start of World War I.
6) Treaty of Versailles- The Treaty of Versailles ended the war between Germany
and the Allied Forces. It was signed on June 28, 1919 in Versailles. The most
important and controversial portion of the Treaty of Versailles required
Germany to accept the responsibility of Germany and her allies for causing all
the loss and damage during the war. The treaty forced Germany to disarm, make
substantial territorial concessions, and pay reparations to certain countries
that had formed the Entente powers. This is significant because it ended the
state of war between Germany and the Allied powers.
7) Enabling Acts- The Enabling Act was a 1933 Weimar Constitution amendment
that gave the German Cabinet (Adolf Hitler) the power to enact laws without the
involvement of the Reichstag. The Act stated that it was to last four years
unless renewed by the Reichstag, which is was twice. The Enabling Act gave
Hitler plenary powers. When combined with the Reichstag Fire Decree, The
Enabling Act transformed Hitler’s government into a legal dictatorship. This is
significant because it gave Adolf Hitler the power that he needed to become the
dictator of Germany.
8) Bandung Conference- The Bandung Conference was a meeting of Asian and
African states, most of which were newly independent, that took place on April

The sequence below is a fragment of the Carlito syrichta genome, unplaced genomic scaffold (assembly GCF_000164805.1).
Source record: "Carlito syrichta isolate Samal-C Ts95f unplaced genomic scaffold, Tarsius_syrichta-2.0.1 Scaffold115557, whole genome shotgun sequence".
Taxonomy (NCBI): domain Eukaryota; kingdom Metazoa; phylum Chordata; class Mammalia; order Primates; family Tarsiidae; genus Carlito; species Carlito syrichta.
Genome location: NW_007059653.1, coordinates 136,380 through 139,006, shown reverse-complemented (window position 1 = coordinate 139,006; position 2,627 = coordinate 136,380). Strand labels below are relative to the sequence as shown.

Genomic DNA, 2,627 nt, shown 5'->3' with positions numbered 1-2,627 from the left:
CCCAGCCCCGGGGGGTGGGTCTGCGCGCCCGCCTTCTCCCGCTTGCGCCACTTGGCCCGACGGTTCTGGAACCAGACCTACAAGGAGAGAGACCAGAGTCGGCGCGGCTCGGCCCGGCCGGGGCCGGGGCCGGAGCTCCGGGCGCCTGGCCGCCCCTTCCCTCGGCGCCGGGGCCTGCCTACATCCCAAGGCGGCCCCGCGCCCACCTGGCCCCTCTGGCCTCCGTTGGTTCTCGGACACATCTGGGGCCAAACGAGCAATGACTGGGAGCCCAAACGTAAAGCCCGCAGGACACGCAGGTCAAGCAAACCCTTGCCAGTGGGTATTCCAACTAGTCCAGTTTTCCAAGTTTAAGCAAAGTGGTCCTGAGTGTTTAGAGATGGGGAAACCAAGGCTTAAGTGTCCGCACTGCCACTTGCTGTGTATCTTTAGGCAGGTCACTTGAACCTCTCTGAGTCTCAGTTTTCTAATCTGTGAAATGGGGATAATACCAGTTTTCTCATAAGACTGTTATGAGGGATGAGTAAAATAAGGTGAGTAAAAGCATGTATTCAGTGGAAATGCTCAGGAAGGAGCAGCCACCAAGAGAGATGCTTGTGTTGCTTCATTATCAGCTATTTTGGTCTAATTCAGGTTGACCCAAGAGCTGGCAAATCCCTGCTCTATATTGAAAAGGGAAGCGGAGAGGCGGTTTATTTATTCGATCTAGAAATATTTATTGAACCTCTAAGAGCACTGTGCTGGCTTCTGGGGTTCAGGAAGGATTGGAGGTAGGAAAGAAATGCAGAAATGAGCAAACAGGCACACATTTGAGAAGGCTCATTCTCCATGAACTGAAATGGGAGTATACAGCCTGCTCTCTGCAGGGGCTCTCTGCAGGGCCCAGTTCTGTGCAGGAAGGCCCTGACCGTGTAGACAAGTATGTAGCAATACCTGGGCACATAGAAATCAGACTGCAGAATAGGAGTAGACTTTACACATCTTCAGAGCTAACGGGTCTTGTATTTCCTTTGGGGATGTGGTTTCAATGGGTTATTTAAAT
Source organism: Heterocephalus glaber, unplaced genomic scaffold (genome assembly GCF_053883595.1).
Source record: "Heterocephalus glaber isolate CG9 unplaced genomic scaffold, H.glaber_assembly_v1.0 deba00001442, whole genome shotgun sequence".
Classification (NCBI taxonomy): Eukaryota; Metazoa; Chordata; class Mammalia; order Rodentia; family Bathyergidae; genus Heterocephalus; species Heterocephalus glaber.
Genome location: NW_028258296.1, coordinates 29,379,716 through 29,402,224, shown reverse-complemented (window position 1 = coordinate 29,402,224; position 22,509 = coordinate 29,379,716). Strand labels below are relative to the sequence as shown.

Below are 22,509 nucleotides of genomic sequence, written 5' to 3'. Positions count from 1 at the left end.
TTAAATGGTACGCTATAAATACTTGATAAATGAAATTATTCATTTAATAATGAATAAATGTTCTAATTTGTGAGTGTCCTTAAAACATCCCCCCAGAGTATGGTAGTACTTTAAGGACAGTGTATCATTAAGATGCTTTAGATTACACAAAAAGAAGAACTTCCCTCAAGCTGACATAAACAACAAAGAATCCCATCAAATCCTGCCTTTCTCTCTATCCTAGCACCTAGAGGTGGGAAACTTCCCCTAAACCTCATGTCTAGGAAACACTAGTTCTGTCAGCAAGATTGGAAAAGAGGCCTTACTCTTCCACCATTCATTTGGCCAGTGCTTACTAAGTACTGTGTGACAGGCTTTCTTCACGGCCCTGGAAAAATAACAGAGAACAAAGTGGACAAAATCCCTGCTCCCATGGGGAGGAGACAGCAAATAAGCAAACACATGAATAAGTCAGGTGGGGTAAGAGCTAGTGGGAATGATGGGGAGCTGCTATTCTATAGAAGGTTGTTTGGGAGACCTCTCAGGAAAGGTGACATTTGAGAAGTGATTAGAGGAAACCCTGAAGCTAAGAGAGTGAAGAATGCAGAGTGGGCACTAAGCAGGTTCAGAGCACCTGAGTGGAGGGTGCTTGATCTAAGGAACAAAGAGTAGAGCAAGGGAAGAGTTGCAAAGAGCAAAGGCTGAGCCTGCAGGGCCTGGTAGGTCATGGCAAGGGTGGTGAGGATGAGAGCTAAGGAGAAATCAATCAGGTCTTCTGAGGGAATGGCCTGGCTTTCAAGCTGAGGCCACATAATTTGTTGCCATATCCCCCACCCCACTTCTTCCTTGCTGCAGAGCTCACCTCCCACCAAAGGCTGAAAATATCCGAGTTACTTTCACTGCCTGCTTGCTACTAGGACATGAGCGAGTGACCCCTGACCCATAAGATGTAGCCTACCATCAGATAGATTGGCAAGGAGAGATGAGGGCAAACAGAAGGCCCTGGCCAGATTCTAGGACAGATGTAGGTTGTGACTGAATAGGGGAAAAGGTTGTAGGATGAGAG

18-24, 1955 in Bandung, Indonesia. The 29 countries that participated
represented nearly ¼ of the Earth’s land surface and a total population of 1.5
billion people. The conference’s stated aims were to promote Afro-Asian
economic and cultural cooperation and to oppose colonialism or neocolonialism. This
is significant because it laid the foundations for the nonaligned movement
during the Cold War.
9) Embedded Liberalism- Embedded liberalism is the global economic system as
well as the associated international political orientation that existed from
the end of World War II to the 1970s. There were two objectives. The first
objective was to bring back free trade. The second objective was to allow governments
the freedom to provide generous welfare programs and to intervene in their
economies. The system began to break down during the 1970s. This is significant
because in the 1950s and 1960s, the global economy prospered under embedded
liberalism, with growth more rapid than ever before or sense.
10) Afghanistan- Afghanistan is a country in the Middle East that is adjacent
to other countries that are rich in oil and natural gas. It does not contain
much petroleum itself, but it borders both the second and third largest natural
gas reserves in the world. It has been the source of many wars and many people
have risen to form major empires. In 1919, the country was free of foreign
influence and became a monarchy for many years. After the Soviet-Afghan War, it
became an Islamic state until the Taliban overtook the majority of the country
and ran it as a totalitarian regime for close to 5 years. Currently Afghanistan
is a unitary presidential Islamic republic with Islam as an official state
religion. Afghanistan is significant because it is situated in between two of
the largest producers of petroleum in the world.